What’s next for Amazon?

November 20, 2014 04:29 PM

When the goliath of e-commerce twiddles its thumb, hurricanes can swirl half a world away. 

That’s why the January issue of Internet Retailer magazine will look at what moves, No. 1 in both the Internet Retailer Top 500 and Europe 500 guides, might make in 2015.

And that’s why Internet Retailer magazine wants to gather thoughts—informed and reasonable speculation, if you will—from its readers about what surprises Amazon might have up its sleeve and the e-commerce impact those initiatives might have in the coming year. We have designed a short, five-question, anonymous survey that you can take here.

The survey covers such areas as fulfillment, mobile commerce, acquisitions and online grocery sales. Combined with our own reporting and insights gathered from financial reports and other documents, we intend to show readers what kinds of shadows the goliath will cast over the next 12 months.

Amazon, the perennial leader of the Top 500, increased its e-commerce sales in 2013 by 20.3% compared with the previous year—that rate of growth exceeds the 16.9% that the U.S. Department of Commerce says total e-retail sales grew in 2013. The e-retailer, founded in 1994, was singlehandedly responsible for nearly one-third of the sales growth by the 500 e-retailers included in the most recent Top 500 Guide.

A quick look at selected Amazon developments so far this year shows the e-retailer and online marketplace operator is unlikely to slow down anytime soon:

• Ongoing expansion of its same-day deliveries, including to consumers in Canada and online grocery shoppers in the United States.

• The launch of a voice- controlled interactive speaker called Echo that lets people stream music and search the Internet, as the company works to extend its reach into consumers’ digital lives.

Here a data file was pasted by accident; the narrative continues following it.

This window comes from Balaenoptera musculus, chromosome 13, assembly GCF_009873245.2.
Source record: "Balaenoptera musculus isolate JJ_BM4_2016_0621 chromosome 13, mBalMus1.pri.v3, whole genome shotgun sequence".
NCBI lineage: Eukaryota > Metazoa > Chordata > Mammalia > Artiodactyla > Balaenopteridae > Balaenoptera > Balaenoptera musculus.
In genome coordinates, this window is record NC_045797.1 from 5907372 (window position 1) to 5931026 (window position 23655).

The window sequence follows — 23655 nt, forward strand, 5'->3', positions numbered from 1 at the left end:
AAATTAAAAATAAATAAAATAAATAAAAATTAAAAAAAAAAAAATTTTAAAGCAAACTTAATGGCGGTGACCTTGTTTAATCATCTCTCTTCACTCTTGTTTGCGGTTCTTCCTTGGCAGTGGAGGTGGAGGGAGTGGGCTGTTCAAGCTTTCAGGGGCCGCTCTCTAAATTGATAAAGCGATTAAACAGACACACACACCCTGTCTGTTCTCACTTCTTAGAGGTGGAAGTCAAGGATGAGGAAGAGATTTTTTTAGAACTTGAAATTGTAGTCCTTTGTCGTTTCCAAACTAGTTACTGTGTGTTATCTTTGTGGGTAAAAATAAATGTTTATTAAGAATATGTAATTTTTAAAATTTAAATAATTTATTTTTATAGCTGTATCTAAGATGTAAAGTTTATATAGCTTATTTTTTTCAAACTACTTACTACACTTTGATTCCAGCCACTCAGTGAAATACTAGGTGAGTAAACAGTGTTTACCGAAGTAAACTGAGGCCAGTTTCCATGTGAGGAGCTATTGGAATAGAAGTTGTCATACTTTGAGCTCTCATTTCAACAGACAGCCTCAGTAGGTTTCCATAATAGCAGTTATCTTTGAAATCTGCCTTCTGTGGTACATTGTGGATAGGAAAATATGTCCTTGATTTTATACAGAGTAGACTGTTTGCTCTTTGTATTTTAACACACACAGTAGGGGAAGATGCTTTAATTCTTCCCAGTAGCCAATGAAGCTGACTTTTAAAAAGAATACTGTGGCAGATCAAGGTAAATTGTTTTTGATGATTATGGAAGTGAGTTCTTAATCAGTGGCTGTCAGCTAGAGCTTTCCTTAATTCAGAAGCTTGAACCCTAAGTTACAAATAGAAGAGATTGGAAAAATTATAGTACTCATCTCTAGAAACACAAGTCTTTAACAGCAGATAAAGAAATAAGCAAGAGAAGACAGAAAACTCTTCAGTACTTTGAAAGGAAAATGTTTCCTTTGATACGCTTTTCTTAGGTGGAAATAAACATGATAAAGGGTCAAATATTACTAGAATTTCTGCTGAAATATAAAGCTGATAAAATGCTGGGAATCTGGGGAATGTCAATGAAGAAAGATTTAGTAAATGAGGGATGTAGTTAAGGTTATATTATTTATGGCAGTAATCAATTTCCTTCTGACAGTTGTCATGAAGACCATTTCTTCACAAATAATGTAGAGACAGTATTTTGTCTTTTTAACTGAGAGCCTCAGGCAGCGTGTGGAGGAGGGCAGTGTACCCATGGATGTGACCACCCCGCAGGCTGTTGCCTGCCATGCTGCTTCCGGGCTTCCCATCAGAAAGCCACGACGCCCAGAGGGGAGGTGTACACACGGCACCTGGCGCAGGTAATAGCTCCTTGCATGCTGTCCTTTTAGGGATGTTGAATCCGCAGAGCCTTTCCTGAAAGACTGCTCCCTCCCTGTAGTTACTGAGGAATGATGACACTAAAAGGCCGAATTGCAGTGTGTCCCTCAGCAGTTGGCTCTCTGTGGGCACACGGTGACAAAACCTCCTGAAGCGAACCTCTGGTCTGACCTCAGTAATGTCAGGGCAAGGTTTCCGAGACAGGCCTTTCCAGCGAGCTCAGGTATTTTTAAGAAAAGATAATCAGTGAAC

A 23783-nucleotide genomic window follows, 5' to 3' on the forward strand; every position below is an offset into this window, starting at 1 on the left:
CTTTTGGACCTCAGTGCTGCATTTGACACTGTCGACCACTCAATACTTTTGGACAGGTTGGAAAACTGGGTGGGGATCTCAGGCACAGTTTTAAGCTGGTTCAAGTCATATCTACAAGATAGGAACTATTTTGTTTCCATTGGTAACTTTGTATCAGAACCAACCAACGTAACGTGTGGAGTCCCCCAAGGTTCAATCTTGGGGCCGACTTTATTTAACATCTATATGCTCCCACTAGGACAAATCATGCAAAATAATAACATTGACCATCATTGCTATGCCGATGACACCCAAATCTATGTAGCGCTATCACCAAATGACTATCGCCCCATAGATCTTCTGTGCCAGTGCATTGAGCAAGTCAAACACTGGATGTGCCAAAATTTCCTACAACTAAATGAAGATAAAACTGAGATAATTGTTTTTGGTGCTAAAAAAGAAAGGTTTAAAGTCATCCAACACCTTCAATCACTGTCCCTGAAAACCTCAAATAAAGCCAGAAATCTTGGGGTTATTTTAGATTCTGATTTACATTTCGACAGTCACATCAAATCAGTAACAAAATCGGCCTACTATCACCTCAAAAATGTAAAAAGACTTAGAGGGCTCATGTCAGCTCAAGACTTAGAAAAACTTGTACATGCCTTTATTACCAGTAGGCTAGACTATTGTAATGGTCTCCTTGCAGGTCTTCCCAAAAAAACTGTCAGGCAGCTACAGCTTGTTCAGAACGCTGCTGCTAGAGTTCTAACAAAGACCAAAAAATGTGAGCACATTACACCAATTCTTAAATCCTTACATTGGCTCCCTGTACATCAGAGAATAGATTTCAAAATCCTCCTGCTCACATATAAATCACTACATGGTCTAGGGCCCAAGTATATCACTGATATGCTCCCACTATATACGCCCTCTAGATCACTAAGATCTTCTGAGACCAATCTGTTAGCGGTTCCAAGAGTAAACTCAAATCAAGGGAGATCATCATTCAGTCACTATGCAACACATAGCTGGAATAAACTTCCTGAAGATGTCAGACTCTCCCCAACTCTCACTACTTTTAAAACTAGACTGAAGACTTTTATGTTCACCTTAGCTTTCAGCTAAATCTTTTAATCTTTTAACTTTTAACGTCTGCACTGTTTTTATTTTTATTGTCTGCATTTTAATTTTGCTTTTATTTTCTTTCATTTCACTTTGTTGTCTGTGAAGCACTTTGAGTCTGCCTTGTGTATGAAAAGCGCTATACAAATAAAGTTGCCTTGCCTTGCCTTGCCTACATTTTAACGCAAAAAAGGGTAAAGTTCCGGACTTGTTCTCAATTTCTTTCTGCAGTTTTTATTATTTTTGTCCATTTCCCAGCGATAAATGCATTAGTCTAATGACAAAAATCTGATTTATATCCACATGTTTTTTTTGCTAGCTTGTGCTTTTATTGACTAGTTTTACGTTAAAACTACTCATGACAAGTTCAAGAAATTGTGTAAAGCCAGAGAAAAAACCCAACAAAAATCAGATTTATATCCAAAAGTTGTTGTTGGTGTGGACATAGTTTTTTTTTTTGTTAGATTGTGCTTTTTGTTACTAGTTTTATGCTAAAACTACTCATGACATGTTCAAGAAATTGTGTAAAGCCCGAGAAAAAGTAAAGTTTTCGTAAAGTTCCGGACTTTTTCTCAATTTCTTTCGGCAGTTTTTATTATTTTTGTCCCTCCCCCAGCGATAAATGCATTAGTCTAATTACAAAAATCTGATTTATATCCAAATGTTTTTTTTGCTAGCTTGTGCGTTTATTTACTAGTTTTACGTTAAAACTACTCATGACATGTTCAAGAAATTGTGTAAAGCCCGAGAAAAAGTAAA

• Further sweetening of its $99-per-year Prime two-day shipping program through the addition of more streamed music, photo storage and other features for Prime members—but a $20 price increase from the previous $79 annual fee.

• A 30% year-over-year increase in fulfillment spending in Q3, along with a nearly 40% increase in technology spending and a 43% increase in marketing—showing Amazon’s willingness to keep investing in its infrastructure and promotions even as some investors grow impatient with the e-retailer’s lack of profit.

Of course, that’s not to say everything Amazon touches turns to gold. The Q3 financial report, for instance, highlighted Amazon’s big stumble on its Fire smartphone, which has failed to catch on since its introduction in June. Amazon wrote off $170 million worth of Fire phone inventory in the third quarter, contributing to its net loss of $437 million in the quarter.

Please take a few minutes to complete the survey and be part of Internet Retailer’s cover story for January. Also feel free to contact the reporter directly to share your thoughts and insights:




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